Helio Castroneves Makes History with Fourth Indianapolis 500 Triumph


Hélio Castroneves, 46, joined Rick Mears, A.J. Foyt and Al Unser in the four-time Indianapolis 500 winners club after outdueling Alex Palou on Sunday at the Indianapolis Motor Speedway.

Unlike his first three victories, which came in 2001-02 and ’09 with Team Penske, the iconic fourth came with Meyer Shank Racing. After spending the past three seasons with Penske’s full-time Acura IMSA program with one-offs at Indianapolis, Castroneves joined Michael Shank and Jim Meyer for a part-time effort.

He immediately delivered.

“I can’t thank the entire organization (enough),” Castroneves said. “Power by Honda—I needed it most and they were right there. I love Indianapolis. The fans, they give me energy. This is absolutely incredible.”

At 46 years and 20 days old, Castroneves is the fourth oldest winner in race history behind Unser (47, 1987), Bobby Unser (47, ’81) and Emerson Fittipaldi (46, ’93).

Not that Castroneves drove like it.

The four-time championship runner-up was frequently praised for his approach during the race. Even as Chip Ganassi Racing driver Alex Palou retook the lead on numerous occasions, Castroneves remained locked-on with the No. 10.

Palou led on Lap 199 but Castroneves made a gutsy pass on the outside entering Turn 1 and used lapped traffic to pin Palou behind him.

“I knew I had to fight, put the elbows out,” Castroneves said. “Man, I only did two races this year and I won two. You think I still got it? It’s not the end of it. It’s the beginning. The old guys are still kicking the young guys’ butts.”

That other win came in the Rolex 24 with Wayne Taylor Racing in the No. 10 Acura SRX-05 DPi.

Castroneves celebrated in familiar, and in the fashion of a distant memory, by climbing the frontstretch fence at IMS. The fans serenaded them with chants of “Helio! Helio! Helio! Helio! Helio!”

Palou finished second, followed by Simon Pagenaud, Pato O’Ward, Ed Carpenter, Santino Ferrucci, Sage Karam, Rinus VeeKay, Juan Pablo Montoya and Tony Kanaan—an eclectic mix of veterans and the new guard.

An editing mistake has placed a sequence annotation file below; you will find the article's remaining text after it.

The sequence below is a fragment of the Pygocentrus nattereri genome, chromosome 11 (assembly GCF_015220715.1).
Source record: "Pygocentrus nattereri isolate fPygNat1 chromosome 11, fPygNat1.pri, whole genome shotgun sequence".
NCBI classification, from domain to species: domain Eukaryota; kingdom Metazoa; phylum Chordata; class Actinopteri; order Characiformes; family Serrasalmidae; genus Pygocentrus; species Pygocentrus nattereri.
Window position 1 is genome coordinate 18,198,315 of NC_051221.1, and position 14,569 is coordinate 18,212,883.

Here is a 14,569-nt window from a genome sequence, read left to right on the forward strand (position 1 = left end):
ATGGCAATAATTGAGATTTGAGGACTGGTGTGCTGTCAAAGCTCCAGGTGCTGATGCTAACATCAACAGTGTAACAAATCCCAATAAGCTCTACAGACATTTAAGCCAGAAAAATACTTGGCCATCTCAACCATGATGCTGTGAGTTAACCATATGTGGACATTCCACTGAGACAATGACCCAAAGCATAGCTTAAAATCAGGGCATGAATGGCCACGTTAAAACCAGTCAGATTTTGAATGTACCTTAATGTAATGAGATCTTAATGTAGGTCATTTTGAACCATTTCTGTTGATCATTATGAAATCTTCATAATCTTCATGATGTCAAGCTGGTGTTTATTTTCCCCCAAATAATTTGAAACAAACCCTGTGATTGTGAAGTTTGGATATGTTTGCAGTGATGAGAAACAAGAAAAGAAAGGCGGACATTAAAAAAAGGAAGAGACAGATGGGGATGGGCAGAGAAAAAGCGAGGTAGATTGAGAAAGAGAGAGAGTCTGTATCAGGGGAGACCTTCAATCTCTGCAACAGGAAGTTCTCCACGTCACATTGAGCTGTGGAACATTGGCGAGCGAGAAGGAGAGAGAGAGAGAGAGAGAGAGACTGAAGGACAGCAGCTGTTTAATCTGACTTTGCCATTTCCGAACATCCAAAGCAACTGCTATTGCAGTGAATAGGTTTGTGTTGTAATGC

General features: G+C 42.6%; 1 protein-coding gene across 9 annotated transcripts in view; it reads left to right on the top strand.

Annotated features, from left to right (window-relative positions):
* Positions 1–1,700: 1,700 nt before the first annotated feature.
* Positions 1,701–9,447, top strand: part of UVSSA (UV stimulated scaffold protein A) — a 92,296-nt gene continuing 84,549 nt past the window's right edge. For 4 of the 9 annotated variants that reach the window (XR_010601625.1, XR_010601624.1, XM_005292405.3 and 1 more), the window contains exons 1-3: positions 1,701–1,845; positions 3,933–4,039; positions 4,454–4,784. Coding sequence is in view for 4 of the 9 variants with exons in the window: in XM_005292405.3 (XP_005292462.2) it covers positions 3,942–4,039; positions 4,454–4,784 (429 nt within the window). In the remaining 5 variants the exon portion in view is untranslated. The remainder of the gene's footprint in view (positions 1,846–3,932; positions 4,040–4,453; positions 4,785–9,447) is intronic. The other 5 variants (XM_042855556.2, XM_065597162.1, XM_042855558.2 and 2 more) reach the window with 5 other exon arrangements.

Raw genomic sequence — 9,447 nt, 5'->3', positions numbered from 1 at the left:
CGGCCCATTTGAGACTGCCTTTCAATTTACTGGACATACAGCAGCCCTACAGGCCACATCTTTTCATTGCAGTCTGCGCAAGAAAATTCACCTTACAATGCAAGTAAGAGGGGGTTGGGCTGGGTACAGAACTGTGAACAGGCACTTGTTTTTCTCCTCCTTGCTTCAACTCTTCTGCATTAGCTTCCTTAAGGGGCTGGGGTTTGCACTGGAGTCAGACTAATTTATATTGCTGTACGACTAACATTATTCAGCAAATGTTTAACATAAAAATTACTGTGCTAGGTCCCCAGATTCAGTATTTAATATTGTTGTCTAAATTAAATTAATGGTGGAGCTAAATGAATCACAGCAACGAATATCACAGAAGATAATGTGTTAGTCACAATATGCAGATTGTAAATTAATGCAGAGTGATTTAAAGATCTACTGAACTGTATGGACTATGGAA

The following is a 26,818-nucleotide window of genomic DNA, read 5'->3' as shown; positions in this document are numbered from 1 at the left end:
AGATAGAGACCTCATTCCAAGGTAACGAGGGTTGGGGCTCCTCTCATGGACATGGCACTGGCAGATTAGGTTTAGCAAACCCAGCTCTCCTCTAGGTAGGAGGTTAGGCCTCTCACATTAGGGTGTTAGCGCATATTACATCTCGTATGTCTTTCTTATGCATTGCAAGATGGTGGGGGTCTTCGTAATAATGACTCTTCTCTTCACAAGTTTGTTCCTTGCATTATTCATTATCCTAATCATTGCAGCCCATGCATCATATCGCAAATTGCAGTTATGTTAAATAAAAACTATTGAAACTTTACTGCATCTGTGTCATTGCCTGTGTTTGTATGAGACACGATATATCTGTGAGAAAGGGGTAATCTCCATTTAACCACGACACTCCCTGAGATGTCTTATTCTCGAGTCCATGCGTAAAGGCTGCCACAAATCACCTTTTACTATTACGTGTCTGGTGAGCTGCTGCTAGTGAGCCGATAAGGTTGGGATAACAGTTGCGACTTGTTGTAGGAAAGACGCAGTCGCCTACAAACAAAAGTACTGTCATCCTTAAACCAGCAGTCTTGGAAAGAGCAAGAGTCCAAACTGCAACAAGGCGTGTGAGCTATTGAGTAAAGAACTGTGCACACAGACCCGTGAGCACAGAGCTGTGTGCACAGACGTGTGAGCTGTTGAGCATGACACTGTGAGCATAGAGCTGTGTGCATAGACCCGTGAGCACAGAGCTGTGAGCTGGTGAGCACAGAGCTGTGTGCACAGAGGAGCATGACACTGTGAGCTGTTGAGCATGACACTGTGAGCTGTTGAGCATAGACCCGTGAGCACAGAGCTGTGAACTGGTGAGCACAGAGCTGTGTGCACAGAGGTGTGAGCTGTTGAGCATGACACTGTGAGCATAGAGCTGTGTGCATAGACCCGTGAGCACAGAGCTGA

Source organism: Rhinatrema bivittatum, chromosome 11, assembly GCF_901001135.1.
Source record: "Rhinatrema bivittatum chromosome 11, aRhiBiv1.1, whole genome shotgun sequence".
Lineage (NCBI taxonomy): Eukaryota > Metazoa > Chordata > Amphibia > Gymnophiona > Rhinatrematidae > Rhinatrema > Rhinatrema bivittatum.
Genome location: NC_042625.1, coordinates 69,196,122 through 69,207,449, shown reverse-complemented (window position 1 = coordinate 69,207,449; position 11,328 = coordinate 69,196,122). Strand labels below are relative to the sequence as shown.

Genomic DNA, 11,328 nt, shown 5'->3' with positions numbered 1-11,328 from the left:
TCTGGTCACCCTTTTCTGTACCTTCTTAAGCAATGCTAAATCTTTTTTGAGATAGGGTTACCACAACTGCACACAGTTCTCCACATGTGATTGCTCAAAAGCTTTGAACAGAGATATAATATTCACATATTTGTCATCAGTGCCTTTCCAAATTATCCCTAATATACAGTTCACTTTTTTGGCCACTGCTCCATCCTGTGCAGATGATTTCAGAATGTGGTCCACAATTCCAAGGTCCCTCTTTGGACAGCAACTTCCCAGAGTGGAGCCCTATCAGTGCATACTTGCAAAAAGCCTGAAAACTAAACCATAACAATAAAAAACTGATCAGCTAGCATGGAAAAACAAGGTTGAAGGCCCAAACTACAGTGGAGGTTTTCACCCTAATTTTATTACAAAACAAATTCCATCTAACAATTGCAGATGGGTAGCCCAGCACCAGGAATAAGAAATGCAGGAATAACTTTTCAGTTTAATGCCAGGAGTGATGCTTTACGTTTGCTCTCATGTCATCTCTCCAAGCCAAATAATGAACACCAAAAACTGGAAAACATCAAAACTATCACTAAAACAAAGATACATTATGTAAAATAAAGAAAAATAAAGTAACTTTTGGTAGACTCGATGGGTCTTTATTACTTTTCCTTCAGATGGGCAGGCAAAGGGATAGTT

The race was only stopped twice for incidents.

The only major incident came on Lap 119 when Graham Rahal pitted from the lead, with multiple fuel strategies playing itself out, with the No. 15 team leaving a left rear tire loose. The tire came off on pit exit and sent Rahal into the outside Turn 2 SAFER Barrier.

Conor Daly struck the errant tire and it left a dent in the No. 47 Ed Carpenter Racing Chevrolet’s front nose cone.

“It’s famous last words, but we had them,” Rahal said after leaving infield care. “We had them. We were in the perfect spot. We were just cruising. Our strategy was playing right. I was doing a good job in the car. We had them today.

“This one is hard to accept. I’m proud of the United Rentals guys. We worked hard all day. I’m sorry we didn’t win this thing because we should have.”

Scott Dixon led the race from pole but relinquished the top spot after three laps when Colton Herta took the position.

Dixon entered into a fuel conservation strategy that actually worked against him when the caution waved on Lap 33. Herta and Rinus Veekay had pitted and Dixon ran out of fuel while waiting for pit road to open.

The caution was for Stefan Wilson, who had spun into the wall on pit entry, and by time Dixon made it down a cleaned-up pit road, he lost a lap attempting to get the car to re-fire. Alexander Rossi befell the same fate but never got his lap back.

Dixon did regain a lap but finished 17th.

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